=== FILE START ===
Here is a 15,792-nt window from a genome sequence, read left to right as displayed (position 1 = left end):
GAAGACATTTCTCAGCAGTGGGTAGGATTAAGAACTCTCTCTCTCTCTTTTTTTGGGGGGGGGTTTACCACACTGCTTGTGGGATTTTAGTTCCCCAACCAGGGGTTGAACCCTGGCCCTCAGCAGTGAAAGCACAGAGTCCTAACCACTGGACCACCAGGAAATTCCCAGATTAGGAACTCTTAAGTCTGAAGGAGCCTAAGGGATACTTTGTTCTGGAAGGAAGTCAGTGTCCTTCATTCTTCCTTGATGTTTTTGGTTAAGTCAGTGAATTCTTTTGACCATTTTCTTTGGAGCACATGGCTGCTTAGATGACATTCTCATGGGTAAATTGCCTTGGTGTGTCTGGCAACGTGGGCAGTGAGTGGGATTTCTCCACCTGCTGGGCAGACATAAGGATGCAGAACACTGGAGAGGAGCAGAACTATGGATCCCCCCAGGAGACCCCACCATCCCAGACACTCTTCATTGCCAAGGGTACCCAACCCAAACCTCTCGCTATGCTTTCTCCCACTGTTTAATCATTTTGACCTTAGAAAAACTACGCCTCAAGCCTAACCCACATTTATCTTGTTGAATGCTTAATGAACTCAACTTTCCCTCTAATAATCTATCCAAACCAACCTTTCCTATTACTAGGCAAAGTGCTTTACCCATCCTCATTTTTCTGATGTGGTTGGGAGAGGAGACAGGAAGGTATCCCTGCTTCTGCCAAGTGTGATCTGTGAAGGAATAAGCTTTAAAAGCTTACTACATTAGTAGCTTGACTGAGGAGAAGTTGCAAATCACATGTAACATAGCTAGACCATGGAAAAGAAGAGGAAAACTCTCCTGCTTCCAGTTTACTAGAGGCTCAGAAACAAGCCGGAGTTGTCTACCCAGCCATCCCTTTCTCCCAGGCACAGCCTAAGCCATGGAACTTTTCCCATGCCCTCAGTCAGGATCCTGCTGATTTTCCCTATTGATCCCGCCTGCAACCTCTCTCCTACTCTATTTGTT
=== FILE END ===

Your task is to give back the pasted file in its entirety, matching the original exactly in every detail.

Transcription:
Here is a 15,792-nt window from a genome sequence, read left to right as displayed (position 1 = left end):
GAAGACATTTCTCAGCAGTGGGTAGGATTAAGAACTCTCTCTCTCTCTTTTTTTGGGGGGGGGTTTACCACACTGCTTGTGGGATTTTAGTTCCCCAACCAGGGGTTGAACCCTGGCCCTCAGCAGTGAAAGCACAGAGTCCTAACCACTGGACCACCAGGAAATTCCCAGATTAGGAACTCTTAAGTCTGAAGGAGCCTAAGGGATACTTTGTTCTGGAAGGAAGTCAGTGTCCTTCATTCTTCCTTGATGTTTTTGGTTAAGTCAGTGAATTCTTTTGACCATTTTCTTTGGAGCACATGGCTGCTTAGATGACATTCTCATGGGTAAATTGCCTTGGTGTGTCTGGCAACGTGGGCAGTGAGTGGGATTTCTCCACCTGCTGGGCAGACATAAGGATGCAGAACACTGGAGAGGAGCAGAACTATGGATCCCCCCAGGAGACCCCACCATCCCAGACACTCTTCATTGCCAAGGGTACCCAACCCAAACCTCTCGCTATGCTTTCTCCCACTGTTTAATCATTTTGACCTTAGAAAAACTACGCCTCAAGCCTAACCCACATTTATCTTGTTGAATGCTTAATGAACTCAACTTTCCCTCTAATAATCTATCCAAACCAACCTTTCCTATTACTAGGCAAAGTGCTTTACCCATCCTCATTTTTCTGATGTGGTTGGGAGAGGAGACAGGAAGGTATCCCTGCTTCTGCCAAGTGTGATCTGTGAAGGAATAAGCTTTAAAAGCTTACTACATTAGTAGCTTGACTGAGGAGAAGTTGCAAATCACATGTAACATAGCTAGACCATGGAAAAGAAGAGGAAAACTCTCCTGCTTCCAGTTTACTAGAGGCTCAGAAACAAGCCGGAGTTGTCTACCCAGCCATCCCTTTCTCCCAGGCACAGCCTAAGCCATGGAACTTTTCCCATGCCCTCAGTCAGGATCCTGCTGATTTTCCCTATTGATCCCGCCTGCAACCTCTCTCCTACTCTATTTGTT